Super Bowl XLVIII is fast approaching and football fans are looking forward to seeing the top-seeded conference teams face off in the deep-freeze environs of the Meadowlands. But the economics of the NFL -- and indeed all of pro sports -- is so skewed that you have to wonder how an industry like book publishing can get a piece of the pie.
The championship game is sold out. Over 75,000 tickets, with face values ranging from $500 to $2,500, are gone. The resale market is easily doubling and tripling the price. All of the commercial TV time has been purchased at a record rate of four million bucks per a 30-second spot. Big game, big money. Can book publishing ever have such a high-priced moment?
I’ve written before that book publishing doesn’t have the big-stage moment, like an Oscars, or a Hall of fame, or a theme park, or even a day to celebrate its contribution to society. Books entertain, inform, enlighten, or inspire us, and they make a difference in the quality of our lives. Yet the industry struggles to sell 99-cent eBooks or to find a way to make Barnes & Noble profitable.
What lessons can book publishing learn from pro sports?
First, form an organization that brings everyone in book publishing together – not just a group of select publishers or one of independent stores or one of literary agents or of southern romance writers – one big nationwide group with a catch-all name.
Second, have regional branches of this group, so people can participate at a local level.
Third, hold an annual event that is open to the public, beyond Book Expo America’s recent experiment to turn the last day of BEA into a consumer-attended convention.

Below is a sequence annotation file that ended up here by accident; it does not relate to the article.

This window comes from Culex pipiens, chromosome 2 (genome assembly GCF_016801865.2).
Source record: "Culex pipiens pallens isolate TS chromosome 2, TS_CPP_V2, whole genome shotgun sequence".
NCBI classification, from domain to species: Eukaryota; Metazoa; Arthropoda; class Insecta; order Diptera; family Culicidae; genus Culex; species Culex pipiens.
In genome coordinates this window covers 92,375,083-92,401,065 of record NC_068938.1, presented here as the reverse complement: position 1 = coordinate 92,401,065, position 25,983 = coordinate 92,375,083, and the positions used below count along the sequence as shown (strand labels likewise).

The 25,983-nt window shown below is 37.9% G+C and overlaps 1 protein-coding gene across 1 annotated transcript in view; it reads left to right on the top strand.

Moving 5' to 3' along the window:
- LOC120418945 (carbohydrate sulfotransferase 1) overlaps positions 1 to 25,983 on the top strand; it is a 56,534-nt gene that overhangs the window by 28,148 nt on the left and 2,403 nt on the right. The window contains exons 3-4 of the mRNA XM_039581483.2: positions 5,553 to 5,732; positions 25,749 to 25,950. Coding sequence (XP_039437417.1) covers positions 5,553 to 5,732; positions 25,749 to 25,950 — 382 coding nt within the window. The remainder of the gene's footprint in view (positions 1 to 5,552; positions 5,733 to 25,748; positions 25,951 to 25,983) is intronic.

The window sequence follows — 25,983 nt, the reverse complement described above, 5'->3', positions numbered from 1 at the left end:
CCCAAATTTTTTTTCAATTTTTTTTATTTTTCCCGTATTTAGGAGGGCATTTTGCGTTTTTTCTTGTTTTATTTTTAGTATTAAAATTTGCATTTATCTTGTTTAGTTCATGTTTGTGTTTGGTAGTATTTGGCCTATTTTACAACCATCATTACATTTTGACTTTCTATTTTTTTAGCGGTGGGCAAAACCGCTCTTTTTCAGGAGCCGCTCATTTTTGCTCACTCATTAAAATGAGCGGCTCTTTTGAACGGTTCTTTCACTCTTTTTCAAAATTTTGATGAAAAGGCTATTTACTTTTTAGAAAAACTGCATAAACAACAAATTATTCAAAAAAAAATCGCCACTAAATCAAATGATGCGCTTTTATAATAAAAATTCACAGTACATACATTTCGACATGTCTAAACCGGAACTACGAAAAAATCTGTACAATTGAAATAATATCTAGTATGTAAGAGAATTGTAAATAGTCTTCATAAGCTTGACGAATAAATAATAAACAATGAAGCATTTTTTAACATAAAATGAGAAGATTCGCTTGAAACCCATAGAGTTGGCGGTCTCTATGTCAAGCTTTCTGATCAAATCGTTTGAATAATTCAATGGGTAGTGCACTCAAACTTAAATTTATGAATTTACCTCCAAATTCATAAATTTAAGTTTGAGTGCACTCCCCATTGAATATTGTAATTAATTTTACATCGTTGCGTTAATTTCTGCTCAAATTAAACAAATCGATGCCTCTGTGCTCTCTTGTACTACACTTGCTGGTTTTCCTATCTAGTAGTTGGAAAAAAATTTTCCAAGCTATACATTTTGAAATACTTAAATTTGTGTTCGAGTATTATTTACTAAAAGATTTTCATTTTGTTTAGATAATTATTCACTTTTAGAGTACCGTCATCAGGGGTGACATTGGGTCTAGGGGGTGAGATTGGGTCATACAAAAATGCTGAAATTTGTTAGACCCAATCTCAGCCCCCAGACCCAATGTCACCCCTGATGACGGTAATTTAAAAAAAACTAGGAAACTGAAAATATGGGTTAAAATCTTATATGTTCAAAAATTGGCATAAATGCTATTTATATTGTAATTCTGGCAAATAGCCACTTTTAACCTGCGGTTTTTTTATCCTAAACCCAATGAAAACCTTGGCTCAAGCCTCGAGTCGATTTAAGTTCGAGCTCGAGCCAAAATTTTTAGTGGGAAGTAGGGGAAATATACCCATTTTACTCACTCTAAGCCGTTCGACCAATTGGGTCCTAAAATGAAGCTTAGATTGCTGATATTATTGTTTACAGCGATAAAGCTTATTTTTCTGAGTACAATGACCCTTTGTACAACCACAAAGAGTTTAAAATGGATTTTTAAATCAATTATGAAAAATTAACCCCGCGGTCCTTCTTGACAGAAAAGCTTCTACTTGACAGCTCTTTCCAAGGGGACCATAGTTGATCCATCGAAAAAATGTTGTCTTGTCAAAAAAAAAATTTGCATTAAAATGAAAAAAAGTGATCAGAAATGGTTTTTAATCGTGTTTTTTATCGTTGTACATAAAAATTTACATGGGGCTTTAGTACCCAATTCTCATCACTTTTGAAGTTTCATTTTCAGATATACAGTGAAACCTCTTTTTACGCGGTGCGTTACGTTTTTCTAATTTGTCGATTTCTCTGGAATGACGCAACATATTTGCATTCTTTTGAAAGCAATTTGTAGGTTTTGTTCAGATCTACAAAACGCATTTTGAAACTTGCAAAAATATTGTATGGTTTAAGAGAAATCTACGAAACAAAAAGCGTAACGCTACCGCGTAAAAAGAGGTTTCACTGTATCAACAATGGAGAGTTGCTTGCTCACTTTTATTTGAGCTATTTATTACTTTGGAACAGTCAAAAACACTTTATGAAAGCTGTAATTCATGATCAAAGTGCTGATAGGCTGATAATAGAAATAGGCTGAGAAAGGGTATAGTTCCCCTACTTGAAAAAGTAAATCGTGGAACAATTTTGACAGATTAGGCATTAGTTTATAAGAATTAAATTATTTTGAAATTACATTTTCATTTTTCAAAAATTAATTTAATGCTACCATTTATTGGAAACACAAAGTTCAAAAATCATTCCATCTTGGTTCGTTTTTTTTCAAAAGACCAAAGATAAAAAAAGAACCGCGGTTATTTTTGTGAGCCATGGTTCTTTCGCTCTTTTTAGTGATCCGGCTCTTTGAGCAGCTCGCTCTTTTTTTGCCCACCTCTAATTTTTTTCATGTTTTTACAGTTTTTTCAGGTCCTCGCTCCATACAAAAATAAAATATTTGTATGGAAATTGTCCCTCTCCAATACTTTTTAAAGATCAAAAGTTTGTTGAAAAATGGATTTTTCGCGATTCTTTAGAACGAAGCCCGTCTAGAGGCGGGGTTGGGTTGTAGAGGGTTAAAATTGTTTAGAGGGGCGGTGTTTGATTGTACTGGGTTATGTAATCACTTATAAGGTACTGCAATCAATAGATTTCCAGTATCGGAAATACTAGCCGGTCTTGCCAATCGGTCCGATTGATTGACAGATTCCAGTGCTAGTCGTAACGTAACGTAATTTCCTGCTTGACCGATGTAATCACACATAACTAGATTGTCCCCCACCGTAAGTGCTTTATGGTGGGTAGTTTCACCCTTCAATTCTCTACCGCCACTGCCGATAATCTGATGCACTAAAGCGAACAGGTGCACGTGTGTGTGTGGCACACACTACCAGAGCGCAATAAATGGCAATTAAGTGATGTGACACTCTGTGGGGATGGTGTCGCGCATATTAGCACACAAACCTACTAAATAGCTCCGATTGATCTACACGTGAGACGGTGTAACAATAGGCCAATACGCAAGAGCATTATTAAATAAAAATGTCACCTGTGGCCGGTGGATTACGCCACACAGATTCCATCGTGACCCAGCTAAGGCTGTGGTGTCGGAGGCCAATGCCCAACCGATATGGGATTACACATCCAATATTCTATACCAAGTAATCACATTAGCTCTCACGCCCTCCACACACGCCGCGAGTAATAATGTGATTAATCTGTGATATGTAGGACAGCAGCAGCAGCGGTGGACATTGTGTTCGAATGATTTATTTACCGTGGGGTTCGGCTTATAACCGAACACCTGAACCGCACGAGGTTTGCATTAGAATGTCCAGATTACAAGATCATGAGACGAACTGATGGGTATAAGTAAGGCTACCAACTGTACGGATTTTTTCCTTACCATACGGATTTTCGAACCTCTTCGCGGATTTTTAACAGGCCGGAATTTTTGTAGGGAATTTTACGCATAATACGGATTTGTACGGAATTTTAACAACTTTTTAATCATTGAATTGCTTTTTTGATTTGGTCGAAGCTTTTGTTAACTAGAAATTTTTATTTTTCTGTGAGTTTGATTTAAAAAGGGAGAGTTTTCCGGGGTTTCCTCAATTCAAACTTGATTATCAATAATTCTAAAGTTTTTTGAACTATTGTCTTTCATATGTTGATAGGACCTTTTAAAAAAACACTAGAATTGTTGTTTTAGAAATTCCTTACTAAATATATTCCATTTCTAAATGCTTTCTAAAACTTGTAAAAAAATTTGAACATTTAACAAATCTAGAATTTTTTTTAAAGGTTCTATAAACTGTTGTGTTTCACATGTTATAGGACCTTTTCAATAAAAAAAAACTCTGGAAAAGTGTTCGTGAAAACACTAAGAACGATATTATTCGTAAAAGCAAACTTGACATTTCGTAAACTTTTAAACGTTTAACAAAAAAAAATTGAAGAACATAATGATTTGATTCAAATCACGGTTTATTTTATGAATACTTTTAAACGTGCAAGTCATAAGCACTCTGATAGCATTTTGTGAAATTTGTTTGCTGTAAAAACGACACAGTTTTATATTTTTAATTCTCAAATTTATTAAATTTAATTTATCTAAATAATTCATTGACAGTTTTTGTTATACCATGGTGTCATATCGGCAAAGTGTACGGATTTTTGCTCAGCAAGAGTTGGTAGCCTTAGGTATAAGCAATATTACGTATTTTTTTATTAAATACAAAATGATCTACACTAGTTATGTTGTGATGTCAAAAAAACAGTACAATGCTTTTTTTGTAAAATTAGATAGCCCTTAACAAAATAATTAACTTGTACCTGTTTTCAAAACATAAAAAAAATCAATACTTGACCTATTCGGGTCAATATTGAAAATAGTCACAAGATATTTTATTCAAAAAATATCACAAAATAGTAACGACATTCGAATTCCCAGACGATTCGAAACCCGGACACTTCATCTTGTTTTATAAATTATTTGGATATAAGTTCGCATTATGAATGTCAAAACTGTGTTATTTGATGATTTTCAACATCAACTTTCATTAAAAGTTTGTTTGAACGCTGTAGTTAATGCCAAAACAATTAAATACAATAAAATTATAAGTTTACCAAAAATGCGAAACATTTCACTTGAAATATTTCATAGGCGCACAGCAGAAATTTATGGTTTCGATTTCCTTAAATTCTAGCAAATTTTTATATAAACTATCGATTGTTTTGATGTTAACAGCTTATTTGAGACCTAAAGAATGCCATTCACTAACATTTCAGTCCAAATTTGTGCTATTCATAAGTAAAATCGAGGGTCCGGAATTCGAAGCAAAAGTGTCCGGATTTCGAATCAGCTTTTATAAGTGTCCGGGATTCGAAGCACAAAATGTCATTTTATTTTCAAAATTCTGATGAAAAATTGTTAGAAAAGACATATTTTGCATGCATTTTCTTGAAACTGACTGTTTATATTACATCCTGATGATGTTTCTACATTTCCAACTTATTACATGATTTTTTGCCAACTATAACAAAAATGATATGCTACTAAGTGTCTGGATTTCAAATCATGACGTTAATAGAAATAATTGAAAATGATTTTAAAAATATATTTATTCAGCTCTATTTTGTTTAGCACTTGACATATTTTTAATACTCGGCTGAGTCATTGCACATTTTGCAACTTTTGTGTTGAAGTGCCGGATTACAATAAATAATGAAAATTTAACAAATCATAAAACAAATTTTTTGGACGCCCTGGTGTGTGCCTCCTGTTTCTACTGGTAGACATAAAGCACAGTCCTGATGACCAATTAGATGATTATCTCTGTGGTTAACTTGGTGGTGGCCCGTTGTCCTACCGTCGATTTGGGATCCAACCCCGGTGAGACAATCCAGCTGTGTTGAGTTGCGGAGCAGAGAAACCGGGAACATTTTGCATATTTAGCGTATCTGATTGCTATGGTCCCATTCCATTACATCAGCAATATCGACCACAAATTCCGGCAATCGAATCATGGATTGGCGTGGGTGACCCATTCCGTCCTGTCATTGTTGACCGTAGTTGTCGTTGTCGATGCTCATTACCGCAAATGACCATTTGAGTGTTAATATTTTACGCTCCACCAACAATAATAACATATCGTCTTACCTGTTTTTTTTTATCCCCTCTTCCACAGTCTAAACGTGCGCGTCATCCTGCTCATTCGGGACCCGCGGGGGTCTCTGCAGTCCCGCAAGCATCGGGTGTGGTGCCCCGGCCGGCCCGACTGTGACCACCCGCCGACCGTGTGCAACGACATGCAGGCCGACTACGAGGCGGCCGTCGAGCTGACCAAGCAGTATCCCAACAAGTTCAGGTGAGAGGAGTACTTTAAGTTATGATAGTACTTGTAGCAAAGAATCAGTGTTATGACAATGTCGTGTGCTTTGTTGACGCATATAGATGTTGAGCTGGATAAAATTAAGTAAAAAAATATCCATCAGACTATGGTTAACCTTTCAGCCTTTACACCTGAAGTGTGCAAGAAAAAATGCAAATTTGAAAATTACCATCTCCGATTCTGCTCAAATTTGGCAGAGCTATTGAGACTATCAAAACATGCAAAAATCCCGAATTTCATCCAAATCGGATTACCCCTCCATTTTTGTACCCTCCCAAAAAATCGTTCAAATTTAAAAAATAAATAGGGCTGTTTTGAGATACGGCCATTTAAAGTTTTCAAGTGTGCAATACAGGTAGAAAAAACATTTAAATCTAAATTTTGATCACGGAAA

Fourth, have a series of events, regionally, throughout the year. Celebrate the book and take advantage of the many things books connect us to. Bring in corporate sponsors and put some money behind it.
Fifth, you need a televised event, some type of packaged show that gets the media talking about you. Give out awards, lifetime achievements, feature bestselling authors, highlight movie connections, take us behind the scenes of book publishing, and hold contests that invite consumer participation.
The NFL is a multi-billion dollar enterprise spread out over just 32 teams. Book publishing has millions of authors and professionals that can participate in its own Super Bowl. Let’s make it happen!
Brian Feinblum’s views, opinions, and ideas expressed in this blog are his alone and not that of his employer, Media Connect (www.Media-Connect.com), the nation’s largest book promoter. Please note Stickability is promoted by Media Connect. You can follow him on Twitter @theprexpert and email him at firstname.lastname@example.org. He feels more important when discussed in the third-person. This is copyrighted by BookMarketingBuzzBlog © 2014.
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